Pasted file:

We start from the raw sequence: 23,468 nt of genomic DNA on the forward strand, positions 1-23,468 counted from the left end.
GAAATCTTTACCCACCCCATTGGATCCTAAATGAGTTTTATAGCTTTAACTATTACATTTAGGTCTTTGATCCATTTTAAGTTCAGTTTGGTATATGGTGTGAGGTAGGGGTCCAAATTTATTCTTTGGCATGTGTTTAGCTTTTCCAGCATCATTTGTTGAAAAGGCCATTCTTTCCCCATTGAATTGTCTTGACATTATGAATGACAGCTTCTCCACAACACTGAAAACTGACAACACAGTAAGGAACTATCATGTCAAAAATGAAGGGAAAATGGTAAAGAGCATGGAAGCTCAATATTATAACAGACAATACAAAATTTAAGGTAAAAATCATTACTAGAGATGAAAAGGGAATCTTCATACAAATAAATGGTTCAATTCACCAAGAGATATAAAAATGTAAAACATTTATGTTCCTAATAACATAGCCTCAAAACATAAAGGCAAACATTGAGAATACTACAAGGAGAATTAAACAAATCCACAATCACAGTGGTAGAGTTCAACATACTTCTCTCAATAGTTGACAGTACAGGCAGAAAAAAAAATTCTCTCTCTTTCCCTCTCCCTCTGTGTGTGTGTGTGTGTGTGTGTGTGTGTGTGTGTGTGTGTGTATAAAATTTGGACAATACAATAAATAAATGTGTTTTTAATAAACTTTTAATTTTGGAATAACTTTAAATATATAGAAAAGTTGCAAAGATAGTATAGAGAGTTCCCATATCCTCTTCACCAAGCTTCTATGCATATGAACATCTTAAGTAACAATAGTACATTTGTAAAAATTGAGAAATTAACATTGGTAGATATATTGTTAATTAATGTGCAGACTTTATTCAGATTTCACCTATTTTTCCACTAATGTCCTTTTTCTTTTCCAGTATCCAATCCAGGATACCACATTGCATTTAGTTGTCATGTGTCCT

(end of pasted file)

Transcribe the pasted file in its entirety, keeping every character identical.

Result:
We start from the raw sequence: 23,468 nt of genomic DNA on the forward strand, positions 1-23,468 counted from the left end.
GAAATCTTTACCCACCCCATTGGATCCTAAATGAGTTTTATAGCTTTAACTATTACATTTAGGTCTTTGATCCATTTTAAGTTCAGTTTGGTATATGGTGTGAGGTAGGGGTCCAAATTTATTCTTTGGCATGTGTTTAGCTTTTCCAGCATCATTTGTTGAAAAGGCCATTCTTTCCCCATTGAATTGTCTTGACATTATGAATGACAGCTTCTCCACAACACTGAAAACTGACAACACAGTAAGGAACTATCATGTCAAAAATGAAGGGAAAATGGTAAAGAGCATGGAAGCTCAATATTATAACAGACAATACAAAATTTAAGGTAAAAATCATTACTAGAGATGAAAAGGGAATCTTCATACAAATAAATGGTTCAATTCACCAAGAGATATAAAAATGTAAAACATTTATGTTCCTAATAACATAGCCTCAAAACATAAAGGCAAACATTGAGAATACTACAAGGAGAATTAAACAAATCCACAATCACAGTGGTAGAGTTCAACATACTTCTCTCAATAGTTGACAGTACAGGCAGAAAAAAAAATTCTCTCTCTTTCCCTCTCCCTCTGTGTGTGTGTGTGTGTGTGTGTGTGTGTGTGTGTGTGTGTGTATAAAATTTGGACAATACAATAAATAAATGTGTTTTTAATAAACTTTTAATTTTGGAATAACTTTAAATATATAGAAAAGTTGCAAAGATAGTATAGAGAGTTCCCATATCCTCTTCACCAAGCTTCTATGCATATGAACATCTTAAGTAACAATAGTACATTTGTAAAAATTGAGAAATTAACATTGGTAGATATATTGTTAATTAATGTGCAGACTTTATTCAGATTTCACCTATTTTTCCACTAATGTCCTTTTTCTTTTCCAGTATCCAATCCAGGATACCACATTGCATTTAGTTGTCATGTGTCCT